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Birth Defects and the Family

  • By: Dorte Kjaer
  • In: Encyclopedia of Family Health
  • Edited by: Martha Craft-Rosenberg & Shelley-Rae Pehler
  • Subject:Family Health, Family Policy, Family Law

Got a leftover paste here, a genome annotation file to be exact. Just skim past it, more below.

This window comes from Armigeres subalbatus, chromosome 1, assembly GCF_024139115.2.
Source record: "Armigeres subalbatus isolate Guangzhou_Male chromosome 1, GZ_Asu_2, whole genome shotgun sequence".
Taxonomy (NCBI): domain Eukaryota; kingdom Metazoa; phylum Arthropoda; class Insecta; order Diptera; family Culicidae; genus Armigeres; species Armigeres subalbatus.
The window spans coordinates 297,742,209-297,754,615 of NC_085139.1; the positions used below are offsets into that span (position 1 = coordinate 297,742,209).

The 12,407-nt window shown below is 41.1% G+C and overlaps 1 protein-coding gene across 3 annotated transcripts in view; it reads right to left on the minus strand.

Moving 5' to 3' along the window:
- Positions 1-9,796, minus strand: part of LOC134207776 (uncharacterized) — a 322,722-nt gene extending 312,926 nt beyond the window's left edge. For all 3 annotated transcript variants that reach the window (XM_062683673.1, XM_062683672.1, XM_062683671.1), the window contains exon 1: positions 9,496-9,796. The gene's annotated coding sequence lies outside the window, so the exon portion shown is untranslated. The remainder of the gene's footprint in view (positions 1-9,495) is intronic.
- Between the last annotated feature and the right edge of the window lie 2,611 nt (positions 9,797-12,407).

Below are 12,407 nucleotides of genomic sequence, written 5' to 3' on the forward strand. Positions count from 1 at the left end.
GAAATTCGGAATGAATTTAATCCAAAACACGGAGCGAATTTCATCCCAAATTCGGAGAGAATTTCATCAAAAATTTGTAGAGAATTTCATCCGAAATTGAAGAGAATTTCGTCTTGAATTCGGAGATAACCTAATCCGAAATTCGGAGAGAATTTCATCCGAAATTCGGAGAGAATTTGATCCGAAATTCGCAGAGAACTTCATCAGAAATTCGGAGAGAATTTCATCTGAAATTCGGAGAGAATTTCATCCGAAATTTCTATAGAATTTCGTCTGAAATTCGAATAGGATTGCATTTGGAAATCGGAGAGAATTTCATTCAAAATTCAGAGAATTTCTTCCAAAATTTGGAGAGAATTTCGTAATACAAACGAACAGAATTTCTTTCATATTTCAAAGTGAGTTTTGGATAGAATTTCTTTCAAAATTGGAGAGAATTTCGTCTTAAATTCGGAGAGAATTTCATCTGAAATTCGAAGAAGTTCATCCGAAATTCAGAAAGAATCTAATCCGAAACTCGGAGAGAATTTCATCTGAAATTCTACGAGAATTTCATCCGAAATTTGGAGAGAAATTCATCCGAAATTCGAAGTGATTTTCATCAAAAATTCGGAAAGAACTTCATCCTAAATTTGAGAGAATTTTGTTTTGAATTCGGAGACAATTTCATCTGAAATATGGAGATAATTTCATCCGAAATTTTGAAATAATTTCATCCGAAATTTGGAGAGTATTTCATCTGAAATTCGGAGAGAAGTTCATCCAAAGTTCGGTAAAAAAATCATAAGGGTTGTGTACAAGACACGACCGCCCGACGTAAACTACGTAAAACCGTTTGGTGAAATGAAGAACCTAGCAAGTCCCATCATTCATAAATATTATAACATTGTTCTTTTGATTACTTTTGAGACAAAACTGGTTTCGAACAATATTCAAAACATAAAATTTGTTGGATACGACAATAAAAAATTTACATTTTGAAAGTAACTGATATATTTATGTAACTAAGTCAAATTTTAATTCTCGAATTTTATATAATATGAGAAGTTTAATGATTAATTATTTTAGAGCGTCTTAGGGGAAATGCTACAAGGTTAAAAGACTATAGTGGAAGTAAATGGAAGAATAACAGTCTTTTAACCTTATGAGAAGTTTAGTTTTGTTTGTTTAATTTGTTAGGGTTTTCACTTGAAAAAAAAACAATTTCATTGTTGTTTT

Birth defects are a major contributor to the rate of deaths among newborns (infant mortality). In the 1940s, rubella infection during pregnancy was found to have devastating effects on the fetus, from fetal death to hearing impairment, cataracts, and heart defects. Twenty years later, the perception of the placenta as a barrier against drugs changed. Women taking thalidomide during early pregnancy gave birth to children with severe limb deformities. Thus, the placenta did not protect the fetus against environmental factors (e.g., teratogens), such as infectious agents and chemical agents (drugs). Furthermore, birth defects with a genetic origin could be inherited from parents via the fetus. In the early 1990s, folic acid supplementation was found to reduce the occurrence of neural tube defects and other kinds ...

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